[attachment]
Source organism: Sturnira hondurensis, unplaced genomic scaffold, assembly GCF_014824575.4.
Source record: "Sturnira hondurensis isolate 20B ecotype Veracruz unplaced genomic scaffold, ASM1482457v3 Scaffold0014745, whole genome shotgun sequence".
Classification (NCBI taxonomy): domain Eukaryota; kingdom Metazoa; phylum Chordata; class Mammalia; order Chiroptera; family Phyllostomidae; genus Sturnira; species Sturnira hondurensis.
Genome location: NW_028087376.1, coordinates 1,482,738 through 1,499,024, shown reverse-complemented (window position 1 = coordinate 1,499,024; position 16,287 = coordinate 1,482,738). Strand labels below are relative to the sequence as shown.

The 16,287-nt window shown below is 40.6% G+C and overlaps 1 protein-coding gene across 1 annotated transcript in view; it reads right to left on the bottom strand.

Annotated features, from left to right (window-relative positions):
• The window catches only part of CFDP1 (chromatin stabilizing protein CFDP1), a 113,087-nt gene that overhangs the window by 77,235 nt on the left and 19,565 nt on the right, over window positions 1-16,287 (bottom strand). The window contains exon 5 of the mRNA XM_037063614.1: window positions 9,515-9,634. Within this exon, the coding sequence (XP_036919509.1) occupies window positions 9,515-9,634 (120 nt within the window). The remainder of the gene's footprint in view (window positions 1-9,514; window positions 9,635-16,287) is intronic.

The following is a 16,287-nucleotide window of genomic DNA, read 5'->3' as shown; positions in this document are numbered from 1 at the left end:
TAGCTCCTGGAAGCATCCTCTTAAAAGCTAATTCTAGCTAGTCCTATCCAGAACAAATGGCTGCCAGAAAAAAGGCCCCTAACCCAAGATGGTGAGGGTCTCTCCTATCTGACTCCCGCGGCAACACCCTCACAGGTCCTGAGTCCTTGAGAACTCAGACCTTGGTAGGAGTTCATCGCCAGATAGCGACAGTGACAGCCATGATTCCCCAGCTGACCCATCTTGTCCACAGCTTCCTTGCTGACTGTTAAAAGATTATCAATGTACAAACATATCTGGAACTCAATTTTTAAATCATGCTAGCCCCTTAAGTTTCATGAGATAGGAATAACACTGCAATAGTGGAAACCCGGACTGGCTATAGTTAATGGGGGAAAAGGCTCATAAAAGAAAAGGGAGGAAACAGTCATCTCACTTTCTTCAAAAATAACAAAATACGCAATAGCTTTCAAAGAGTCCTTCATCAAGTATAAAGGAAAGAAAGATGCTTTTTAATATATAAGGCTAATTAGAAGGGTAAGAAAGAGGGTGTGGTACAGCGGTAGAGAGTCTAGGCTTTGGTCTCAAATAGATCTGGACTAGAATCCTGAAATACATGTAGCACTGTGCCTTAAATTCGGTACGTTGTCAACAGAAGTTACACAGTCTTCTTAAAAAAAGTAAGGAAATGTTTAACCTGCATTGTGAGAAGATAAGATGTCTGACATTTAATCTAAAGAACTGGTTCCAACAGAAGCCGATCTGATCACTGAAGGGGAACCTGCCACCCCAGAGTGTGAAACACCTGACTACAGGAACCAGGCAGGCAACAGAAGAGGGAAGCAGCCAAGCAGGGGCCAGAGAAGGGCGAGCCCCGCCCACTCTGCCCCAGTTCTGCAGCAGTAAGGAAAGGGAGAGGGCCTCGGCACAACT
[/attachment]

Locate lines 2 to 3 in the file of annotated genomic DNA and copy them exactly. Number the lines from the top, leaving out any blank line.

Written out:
Source record: "Sturnira hondurensis isolate 20B ecotype Veracruz unplaced genomic scaffold, ASM1482457v3 Scaffold0014745, whole genome shotgun sequence".
Classification (NCBI taxonomy): domain Eukaryota; kingdom Metazoa; phylum Chordata; class Mammalia; order Chiroptera; family Phyllostomidae; genus Sturnira; species Sturnira hondurensis.